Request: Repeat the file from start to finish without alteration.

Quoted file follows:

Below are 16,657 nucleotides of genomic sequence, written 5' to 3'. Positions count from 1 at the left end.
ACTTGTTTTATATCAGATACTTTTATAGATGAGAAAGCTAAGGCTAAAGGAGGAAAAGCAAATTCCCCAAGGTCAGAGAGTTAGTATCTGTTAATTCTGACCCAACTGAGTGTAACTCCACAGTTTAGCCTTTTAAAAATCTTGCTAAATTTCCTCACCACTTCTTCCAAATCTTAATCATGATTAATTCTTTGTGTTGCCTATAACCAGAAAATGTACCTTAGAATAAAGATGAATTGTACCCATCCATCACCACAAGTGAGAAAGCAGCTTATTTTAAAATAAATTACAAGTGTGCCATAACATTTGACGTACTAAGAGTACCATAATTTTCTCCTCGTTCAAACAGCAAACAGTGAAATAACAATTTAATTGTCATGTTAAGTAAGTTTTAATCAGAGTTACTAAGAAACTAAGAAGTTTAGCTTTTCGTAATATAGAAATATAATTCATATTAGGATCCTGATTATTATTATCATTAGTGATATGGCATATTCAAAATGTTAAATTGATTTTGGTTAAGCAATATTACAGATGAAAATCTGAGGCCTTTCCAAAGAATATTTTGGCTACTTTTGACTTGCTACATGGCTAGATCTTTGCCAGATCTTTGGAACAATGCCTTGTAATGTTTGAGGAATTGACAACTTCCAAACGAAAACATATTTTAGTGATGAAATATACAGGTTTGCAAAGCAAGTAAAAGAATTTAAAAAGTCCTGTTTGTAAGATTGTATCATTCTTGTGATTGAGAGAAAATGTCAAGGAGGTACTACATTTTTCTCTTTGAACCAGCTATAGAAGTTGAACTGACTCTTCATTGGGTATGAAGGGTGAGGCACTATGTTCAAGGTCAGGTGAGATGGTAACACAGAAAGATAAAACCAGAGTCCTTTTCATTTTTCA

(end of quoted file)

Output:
Below are 16,657 nucleotides of genomic sequence, written 5' to 3'. Positions count from 1 at the left end.
ACTTGTTTTATATCAGATACTTTTATAGATGAGAAAGCTAAGGCTAAAGGAGGAAAAGCAAATTCCCCAAGGTCAGAGAGTTAGTATCTGTTAATTCTGACCCAACTGAGTGTAACTCCACAGTTTAGCCTTTTAAAAATCTTGCTAAATTTCCTCACCACTTCTTCCAAATCTTAATCATGATTAATTCTTTGTGTTGCCTATAACCAGAAAATGTACCTTAGAATAAAGATGAATTGTACCCATCCATCACCACAAGTGAGAAAGCAGCTTATTTTAAAATAAATTACAAGTGTGCCATAACATTTGACGTACTAAGAGTACCATAATTTTCTCCTCGTTCAAACAGCAAACAGTGAAATAACAATTTAATTGTCATGTTAAGTAAGTTTTAATCAGAGTTACTAAGAAACTAAGAAGTTTAGCTTTTCGTAATATAGAAATATAATTCATATTAGGATCCTGATTATTATTATCATTAGTGATATGGCATATTCAAAATGTTAAATTGATTTTGGTTAAGCAATATTACAGATGAAAATCTGAGGCCTTTCCAAAGAATATTTTGGCTACTTTTGACTTGCTACATGGCTAGATCTTTGCCAGATCTTTGGAACAATGCCTTGTAATGTTTGAGGAATTGACAACTTCCAAACGAAAACATATTTTAGTGATGAAATATACAGGTTTGCAAAGCAAGTAAAAGAATTTAAAAAGTCCTGTTTGTAAGATTGTATCATTCTTGTGATTGAGAGAAAATGTCAAGGAGGTACTACATTTTTCTCTTTGAACCAGCTATAGAAGTTGAACTGACTCTTCATTGGGTATGAAGGGTGAGGCACTATGTTCAAGGTCAGGTGAGATGGTAACACAGAAAGATAAAACCAGAGTCCTTTTCATTTTTCA